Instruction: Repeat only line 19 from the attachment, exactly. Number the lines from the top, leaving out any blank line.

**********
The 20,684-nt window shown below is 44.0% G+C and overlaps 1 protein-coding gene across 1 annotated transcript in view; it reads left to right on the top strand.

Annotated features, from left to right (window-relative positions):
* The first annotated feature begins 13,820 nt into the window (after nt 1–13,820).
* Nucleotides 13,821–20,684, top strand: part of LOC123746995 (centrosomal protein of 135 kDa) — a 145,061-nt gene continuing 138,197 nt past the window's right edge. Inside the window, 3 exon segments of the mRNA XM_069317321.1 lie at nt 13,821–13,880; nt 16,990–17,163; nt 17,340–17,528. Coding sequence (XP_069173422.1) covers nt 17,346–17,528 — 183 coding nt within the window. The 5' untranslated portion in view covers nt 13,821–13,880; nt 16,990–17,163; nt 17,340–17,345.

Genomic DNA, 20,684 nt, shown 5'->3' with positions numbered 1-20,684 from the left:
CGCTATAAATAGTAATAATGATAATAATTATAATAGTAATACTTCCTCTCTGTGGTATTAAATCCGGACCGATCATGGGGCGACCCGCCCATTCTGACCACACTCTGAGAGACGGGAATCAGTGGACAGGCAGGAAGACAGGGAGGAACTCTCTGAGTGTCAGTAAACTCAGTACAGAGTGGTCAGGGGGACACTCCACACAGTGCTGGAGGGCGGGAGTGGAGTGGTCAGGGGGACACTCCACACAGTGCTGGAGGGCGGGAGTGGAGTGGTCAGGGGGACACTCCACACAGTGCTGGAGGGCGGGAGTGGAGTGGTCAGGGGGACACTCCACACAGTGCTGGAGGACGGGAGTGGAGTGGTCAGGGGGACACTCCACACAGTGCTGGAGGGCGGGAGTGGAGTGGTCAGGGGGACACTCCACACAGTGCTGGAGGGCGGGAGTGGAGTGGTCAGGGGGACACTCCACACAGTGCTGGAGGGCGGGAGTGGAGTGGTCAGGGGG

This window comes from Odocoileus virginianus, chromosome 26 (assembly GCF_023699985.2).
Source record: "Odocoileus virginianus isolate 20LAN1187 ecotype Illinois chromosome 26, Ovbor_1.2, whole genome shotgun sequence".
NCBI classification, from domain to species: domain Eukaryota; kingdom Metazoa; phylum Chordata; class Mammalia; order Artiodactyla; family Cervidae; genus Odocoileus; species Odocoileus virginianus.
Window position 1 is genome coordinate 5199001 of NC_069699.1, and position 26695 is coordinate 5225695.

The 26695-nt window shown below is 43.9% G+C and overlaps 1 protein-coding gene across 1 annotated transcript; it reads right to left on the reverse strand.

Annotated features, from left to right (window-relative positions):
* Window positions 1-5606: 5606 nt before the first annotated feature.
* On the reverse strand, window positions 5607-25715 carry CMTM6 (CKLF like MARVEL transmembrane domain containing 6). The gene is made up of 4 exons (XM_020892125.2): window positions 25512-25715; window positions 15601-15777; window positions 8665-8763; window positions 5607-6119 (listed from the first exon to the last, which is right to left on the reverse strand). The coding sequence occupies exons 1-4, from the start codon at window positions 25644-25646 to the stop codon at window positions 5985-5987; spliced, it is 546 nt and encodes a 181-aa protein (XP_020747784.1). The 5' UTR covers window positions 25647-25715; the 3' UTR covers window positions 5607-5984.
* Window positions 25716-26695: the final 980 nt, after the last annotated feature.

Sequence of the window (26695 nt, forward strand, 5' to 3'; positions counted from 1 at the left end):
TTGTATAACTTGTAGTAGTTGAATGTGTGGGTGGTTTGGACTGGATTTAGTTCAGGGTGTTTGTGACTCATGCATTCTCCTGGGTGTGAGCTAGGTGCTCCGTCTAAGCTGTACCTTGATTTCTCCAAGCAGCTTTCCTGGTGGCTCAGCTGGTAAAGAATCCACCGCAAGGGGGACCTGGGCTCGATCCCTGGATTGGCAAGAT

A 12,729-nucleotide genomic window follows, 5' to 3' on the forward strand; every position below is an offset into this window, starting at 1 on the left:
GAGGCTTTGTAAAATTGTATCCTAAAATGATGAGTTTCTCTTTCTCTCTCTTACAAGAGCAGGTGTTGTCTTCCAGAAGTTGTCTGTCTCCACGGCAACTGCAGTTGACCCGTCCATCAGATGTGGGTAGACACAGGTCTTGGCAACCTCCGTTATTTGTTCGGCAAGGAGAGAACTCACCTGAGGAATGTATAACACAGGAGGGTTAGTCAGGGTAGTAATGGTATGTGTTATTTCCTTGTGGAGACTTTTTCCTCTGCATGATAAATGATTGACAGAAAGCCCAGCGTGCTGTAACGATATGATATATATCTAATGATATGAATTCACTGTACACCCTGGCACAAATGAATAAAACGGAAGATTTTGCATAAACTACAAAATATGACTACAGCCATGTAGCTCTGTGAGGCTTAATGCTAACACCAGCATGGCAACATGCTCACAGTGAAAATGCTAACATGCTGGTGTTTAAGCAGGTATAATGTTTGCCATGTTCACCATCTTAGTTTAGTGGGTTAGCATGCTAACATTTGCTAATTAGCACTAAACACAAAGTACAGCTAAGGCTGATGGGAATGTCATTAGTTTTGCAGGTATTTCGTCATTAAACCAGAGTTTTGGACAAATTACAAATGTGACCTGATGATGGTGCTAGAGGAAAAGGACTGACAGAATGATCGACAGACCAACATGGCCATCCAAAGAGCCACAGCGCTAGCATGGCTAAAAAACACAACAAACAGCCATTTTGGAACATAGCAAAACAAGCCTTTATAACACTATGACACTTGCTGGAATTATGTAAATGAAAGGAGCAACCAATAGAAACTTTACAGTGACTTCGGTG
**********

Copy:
GAGGCTTTGTAAAATTGTATCCTAAAATGATGAGTTTCTCTTTCTCTCTCTTACAAGAGCAGGTGTTGTCTTCCAGAAGTTGTCTGTCTCCACGGCAACTGCAGTTGACCCGTCCATCAGATGTGGGTAGACACAGGTCTTGGCAACCTCCGTTATTTGTTCGGCAAGGAGAGAACTCACCTGAGGAATGTATAACACAGGAGGGTTAGTCAGGGTAGTAATGGTATGTGTTATTTCCTTGTGGAGACTTTTTCCTCTGCATGATAAATGATTGACAGAAAGCCCAGCGTGCTGTAACGATATGATATATATCTAATGATATGAATTCACTGTACACCCTGGCACAAATGAATAAAACGGAAGATTTTGCATAAACTACAAAATATGACTACAGCCATGTAGCTCTGTGAGGCTTAATGCTAACACCAGCATGGCAACATGCTCACAGTGAAAATGCTAACATGCTGGTGTTTAAGCAGGTATAATGTTTGCCATGTTCACCATCTTAGTTTAGTGGGTTAGCATGCTAACATTTGCTAATTAGCACTAAACACAAAGTACAGCTAAGGCTGATGGGAATGTCATTAGTTTTGCAGGTATTTCGTCATTAAACCAGAGTTTTGGACAAATTACAAATGTGACCTGATGATGGTGCTAGAGGAAAAGGACTGACAGAATGATCGACAGACCAACATGGCCATCCAAAGAGCCACAGCGCTAGCATGGCTAAAAAACACAACAAACAGCCATTTTGGAACATAGCAAAACAAGCCTTTATAACACTATGACACTTGCTGGAATTATGTAAATGAAAGGAGCAACCAATAGAAACTTTACAGTGACTTCGGTG